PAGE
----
Fresh off several witnesses revealing that Jeff Sessions wasn’t as offended by George Papadopoulos’ plan to pitch meetings with Putin as he claims he was, ABC reported that, Andrew McCabe approved an investigation into whether Jeff Sessions lied to Congress about his ties with Russia.
Nearly a year before Attorney General Jeff Sessions fired senior FBI official Andrew McCabe for what Sessions called a “lack of candor,” McCabe oversaw a federal criminal investigation into whether Sessions lacked candor when testifying before Congress about contacts with Russian operatives, sources familiar with the matter told ABC News.
An anonymous source tried to claim that Sessions would not have known that McCabe briefly oversaw an investigation into Sessions’ own perjury, but Sessions’ lawyer pointedly refused to confirm that.
One source told ABC News that Sessions was not aware of the investigation when he decided to fire McCabe last Friday less than 48 hours before McCabe, a former FBI deputy director, was due to retire from government and obtain a full pension, but an attorney representing Sessions declined to confirm that.
Sessions’ lawyer is Chuck Cooper. Most recently, he got famous failing spectacularly to defend Prop 8. But years and years ago, he played a key role in excusing Iran-Contra, notably by inventing the concept of pixie dusting executive orders.
Given his past as a great cover-up artist, take note of how carefully he words his more general denial.
Two months ago, Sessions was interviewed by Mueller’s team, and the federal inquiry related to his candor during his confirmation process has since been shuttered, according to a lawyer representing Sessions.
“The Special Counsel’s office has informed me that after interviewing the attorney general and conducting additional investigation, the attorney general is not under investigation for false statements or perjury in his confirmation hearing testimony and related written submissions to Congress,” attorney Chuck Cooper told ABC News on Wednesday.
The AG is not under investigation for any lies in his confirmation hearing testimony, Cooper said.
Here’s what that leaves out:
- Obstruction charges for inventing the reason to fire Comey, pretending to be involved in the firing of US Attorneys including Preet Bharara, and for firing McCabe
- False statements charges tied to Sessions’ later testimony before Congress
- False statements charges tied to his Mueller testimony about whether he opposed the Russian outreach (we now know Mueller has gotten conflicting statements on this point)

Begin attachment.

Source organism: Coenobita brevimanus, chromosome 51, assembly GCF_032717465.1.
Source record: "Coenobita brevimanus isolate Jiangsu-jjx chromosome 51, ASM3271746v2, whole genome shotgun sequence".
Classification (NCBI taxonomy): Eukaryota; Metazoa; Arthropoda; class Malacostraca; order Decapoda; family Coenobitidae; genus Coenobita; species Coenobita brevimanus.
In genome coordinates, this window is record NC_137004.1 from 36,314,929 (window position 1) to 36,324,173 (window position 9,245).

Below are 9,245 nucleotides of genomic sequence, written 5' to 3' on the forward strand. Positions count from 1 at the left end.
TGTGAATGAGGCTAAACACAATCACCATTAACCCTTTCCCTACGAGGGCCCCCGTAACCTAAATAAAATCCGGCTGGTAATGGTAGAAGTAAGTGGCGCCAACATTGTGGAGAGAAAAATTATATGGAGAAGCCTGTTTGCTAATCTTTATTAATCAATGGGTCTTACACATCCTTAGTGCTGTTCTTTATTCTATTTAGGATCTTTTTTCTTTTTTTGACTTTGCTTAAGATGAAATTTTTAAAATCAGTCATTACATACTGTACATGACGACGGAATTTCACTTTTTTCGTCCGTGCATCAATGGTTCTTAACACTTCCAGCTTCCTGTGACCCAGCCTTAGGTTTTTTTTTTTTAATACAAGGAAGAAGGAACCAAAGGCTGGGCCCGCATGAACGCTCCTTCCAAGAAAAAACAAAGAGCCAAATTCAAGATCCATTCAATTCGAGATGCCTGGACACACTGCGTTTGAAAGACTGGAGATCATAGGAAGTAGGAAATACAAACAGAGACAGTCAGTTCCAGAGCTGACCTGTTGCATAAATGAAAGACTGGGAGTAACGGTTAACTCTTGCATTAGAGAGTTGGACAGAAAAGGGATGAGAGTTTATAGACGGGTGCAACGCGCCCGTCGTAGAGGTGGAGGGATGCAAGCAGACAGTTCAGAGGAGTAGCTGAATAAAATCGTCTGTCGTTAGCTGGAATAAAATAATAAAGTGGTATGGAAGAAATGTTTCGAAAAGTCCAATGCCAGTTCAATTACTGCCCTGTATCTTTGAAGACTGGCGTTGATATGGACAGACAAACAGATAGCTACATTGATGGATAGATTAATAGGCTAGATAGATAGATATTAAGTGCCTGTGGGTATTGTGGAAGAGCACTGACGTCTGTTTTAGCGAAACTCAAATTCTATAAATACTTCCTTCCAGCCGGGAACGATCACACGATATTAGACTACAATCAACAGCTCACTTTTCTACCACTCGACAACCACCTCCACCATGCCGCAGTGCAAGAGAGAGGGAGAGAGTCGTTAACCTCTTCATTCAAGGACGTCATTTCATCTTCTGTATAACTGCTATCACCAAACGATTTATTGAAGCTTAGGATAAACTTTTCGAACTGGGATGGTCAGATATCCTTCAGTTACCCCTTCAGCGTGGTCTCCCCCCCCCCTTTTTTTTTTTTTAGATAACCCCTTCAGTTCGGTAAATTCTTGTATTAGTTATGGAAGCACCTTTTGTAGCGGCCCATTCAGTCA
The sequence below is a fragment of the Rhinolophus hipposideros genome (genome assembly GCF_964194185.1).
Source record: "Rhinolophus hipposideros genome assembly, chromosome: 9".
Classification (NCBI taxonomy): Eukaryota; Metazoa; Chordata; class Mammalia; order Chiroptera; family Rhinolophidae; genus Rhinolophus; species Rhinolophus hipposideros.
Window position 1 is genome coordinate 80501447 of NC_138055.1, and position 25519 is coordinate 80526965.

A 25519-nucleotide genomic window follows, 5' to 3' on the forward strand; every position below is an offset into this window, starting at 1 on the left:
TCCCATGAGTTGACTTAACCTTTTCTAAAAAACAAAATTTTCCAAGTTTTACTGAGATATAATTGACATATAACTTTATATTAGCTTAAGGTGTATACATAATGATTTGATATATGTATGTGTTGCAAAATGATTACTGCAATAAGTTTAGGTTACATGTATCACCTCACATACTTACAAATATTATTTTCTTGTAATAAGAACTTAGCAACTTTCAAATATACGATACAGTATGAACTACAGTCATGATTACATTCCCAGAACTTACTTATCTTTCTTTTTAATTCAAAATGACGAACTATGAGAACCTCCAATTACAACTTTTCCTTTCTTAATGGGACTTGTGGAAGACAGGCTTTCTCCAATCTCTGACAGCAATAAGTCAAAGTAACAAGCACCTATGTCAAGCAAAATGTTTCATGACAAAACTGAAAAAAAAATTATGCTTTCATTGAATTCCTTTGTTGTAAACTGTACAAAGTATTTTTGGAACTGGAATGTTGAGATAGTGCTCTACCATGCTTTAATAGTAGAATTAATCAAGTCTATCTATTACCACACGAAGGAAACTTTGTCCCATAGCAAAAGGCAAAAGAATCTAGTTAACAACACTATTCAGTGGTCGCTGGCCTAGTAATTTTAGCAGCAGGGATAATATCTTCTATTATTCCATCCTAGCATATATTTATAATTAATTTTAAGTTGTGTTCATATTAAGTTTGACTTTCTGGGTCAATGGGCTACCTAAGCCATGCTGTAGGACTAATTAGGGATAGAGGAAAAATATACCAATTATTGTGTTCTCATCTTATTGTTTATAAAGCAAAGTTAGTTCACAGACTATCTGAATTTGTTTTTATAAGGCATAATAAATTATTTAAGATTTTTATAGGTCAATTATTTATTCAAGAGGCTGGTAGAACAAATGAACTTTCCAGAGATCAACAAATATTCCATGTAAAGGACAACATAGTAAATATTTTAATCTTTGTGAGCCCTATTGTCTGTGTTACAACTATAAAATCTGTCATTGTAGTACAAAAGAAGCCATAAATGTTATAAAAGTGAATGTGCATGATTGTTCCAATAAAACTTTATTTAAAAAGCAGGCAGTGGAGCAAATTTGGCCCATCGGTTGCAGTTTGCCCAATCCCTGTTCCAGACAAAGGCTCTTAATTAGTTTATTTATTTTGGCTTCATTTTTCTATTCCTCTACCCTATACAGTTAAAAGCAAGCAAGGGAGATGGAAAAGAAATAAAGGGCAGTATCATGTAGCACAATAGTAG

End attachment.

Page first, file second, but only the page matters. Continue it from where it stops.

- Implication in the Russian conspiracy directly
It’s the last one that is most interesting (and where all these false statements charges are headed anyway). We now know some of the people at the March 31, 2016 meeting believe Sessions was not opposed to the Russian outreach. We know that Sessions’ close aide, Stephen Miller, was in the thick of things.
And then there’s this bizarre exchange from a November exchange with Patrick Leahy (who seems to have known that Sessions was then under investigation for lying to Congress).
Leahy asked about each item in turn.
Leahy: Let’s take this piece by piece. Did you discuss any of the following: Emails?
Sessions: Repeat the question again about emails.
Leahy: Since the 2016 campaign, have you discussed with any Russian connected official anything about emails?
Sessions: Discuss with them. I don’t recall having done any such thing.
Right after this exchange, Sessions totally balks when Leahy asks him if he has been interviewed or asked for an interview by Mueller, saying he should clear it with the Special Counsel.
Now, there was some imprecision in this questioning. It’s clear that Sessions believed he was answering the question about during the campaign, not since it.
But of the things Leahy asked about — emails, Russian interference, sanctions, or any policies or positions of the Trump campaign or presidency — Sessions ultimately not-recalled in response to just one question: the emails.
Based on the past practice Leahy had just laid out, Sessions claimed to not recall issues that he had actually done. Which would suggest Sessions is worried that there’s evidence he has discussed emails — with someone. It’s just not clear how he interpreted that question.
Sessions refused to deny he had discussed emails with a “Russian connected official” since the election.
None of these potential ties in the conspiracy are included in Cooper’s carefully worded denial (nor is Sessions’ knowing that McCabe had okayed an investigation into him for failing to meet his duty of candor, the same thing Sessions just fired McCabe for).
That speaks volumes.
In any case, it seems we’ll be hearing a lot more about Sessions’ implication in all this, in the wake of his firing of McCabe.